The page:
Some experiences are hard to appreciate until they're over.

But Ellen Alemany is grateful for one particularly tough boss who grilled her with such intensity that she would review for every meeting as if studying for a test.

"He always told me, 'You really have to know your stuff if you want to continue progressing in your career,'" says Alemany, who has progressed so well she now runs the $140 billion-asset Citizens Financial Group Inc. Alemany long wanted to be in charge of a bank and managed her career with that goal in mind. She worked two decades at Citigroup, taking assignments over the years to lead different business lines at home and abroad, to get the experience it would take for her dream job.

Two years in, she enjoys it as much as she imagined, even though she started at Citizens just before the financial crisis hit. She describes the experience of navigating her company through such a monumental challenge as "surreal but exhilarating."

Conducting town halls every six months to update employees helped provide essential reassurance, she says. Employees told her that they knew everything was fine, "because if it was really a crisis, I would've been locked in my office."

She never ducked a question, no matter how tough. Delivering satisfactory answers under stress is one skill she honed early.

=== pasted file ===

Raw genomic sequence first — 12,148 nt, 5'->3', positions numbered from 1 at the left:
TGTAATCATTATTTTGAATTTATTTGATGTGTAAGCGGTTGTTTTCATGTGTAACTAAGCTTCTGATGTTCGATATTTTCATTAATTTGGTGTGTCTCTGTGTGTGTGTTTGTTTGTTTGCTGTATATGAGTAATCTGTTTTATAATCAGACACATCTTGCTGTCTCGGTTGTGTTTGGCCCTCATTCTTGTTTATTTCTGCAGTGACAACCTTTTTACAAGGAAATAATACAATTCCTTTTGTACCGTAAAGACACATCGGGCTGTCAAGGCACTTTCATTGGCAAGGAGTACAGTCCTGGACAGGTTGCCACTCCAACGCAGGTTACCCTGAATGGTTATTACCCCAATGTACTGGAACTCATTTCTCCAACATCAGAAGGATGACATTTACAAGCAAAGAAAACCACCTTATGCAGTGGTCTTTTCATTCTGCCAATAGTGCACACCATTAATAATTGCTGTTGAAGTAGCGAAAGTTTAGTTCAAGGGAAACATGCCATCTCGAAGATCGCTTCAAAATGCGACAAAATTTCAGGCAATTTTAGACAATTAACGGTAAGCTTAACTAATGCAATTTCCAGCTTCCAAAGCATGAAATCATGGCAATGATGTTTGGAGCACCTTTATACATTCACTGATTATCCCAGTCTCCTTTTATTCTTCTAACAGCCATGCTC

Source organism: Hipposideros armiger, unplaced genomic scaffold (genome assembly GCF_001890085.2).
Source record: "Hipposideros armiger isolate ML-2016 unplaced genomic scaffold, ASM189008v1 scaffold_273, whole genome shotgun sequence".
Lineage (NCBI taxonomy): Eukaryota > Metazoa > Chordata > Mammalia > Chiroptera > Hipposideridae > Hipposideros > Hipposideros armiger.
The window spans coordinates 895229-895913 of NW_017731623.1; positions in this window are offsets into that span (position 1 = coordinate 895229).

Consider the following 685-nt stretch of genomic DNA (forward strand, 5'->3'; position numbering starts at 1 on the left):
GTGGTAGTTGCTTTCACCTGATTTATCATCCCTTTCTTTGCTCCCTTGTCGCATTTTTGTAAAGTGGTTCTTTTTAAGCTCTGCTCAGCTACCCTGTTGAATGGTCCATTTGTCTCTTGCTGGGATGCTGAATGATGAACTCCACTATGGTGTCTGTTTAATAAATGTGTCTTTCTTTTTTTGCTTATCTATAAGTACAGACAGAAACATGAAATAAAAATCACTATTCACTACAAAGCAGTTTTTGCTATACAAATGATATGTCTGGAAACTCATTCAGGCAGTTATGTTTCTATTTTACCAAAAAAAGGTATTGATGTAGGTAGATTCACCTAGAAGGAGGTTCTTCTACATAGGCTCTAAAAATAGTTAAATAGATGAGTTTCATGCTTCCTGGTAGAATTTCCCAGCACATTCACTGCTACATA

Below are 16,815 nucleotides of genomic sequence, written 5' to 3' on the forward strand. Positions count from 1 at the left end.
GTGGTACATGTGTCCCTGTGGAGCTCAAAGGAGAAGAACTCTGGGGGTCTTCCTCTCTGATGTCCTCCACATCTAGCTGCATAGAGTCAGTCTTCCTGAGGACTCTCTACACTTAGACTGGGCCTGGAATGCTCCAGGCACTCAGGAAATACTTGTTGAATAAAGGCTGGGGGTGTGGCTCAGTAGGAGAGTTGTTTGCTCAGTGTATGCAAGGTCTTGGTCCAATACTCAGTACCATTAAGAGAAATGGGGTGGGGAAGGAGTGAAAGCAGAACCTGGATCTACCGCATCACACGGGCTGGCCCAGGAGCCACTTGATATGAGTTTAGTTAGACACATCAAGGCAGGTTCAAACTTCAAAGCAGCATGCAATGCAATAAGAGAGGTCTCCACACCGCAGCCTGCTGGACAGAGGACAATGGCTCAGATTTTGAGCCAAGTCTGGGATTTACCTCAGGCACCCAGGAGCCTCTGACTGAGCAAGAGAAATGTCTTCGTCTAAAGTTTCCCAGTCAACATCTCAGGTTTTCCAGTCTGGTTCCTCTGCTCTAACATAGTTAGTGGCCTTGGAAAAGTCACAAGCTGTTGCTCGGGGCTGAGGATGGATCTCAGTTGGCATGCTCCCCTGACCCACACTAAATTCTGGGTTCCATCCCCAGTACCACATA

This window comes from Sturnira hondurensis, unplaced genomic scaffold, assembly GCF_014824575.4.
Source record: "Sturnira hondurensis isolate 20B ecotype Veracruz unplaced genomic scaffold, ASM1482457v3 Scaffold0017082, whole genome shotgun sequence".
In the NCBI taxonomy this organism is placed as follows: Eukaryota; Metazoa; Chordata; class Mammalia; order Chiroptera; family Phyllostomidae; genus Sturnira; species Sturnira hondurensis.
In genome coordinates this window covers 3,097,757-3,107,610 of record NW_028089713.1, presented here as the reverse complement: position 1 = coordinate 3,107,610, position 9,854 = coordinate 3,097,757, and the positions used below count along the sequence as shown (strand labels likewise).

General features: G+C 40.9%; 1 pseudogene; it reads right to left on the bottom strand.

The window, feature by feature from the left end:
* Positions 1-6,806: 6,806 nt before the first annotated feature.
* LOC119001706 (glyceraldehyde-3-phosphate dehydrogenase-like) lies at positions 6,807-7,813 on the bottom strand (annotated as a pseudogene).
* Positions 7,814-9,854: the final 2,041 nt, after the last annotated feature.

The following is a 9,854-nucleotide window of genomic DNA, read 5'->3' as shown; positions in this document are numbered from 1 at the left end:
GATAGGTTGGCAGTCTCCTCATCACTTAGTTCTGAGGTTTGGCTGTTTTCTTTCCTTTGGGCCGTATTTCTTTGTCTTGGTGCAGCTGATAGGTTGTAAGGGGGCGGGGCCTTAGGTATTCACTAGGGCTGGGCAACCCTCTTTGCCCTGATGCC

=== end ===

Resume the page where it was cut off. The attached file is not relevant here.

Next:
Back then she had just moved into a new position at Citi. An important business account-News Corp.-was going through a liquidity crisis, and Citi put Alemany in its World Corporation Group to handle the account.

That ruffled Guenther Greiner, who founded the group and still ran it at the time. He prided himself on picking every employee personally. He immediately summoned Alemany to his office. "He was saying, 'If you lose a cent-we've never lost any money in this group-you will be fired.'"

He followed up the harsh welcome with monthly meetings. "I'm telling you, it was like a test. That morning on the train to work, instead of reading the newspaper, I would have all my notes, preparing for the meeting."

Though she dreaded those mornings, in retrospect she sees the wisdom of his approach.

To this day, she still gets phone calls from Greiner, who is retired. But now he says how proud he is of her.

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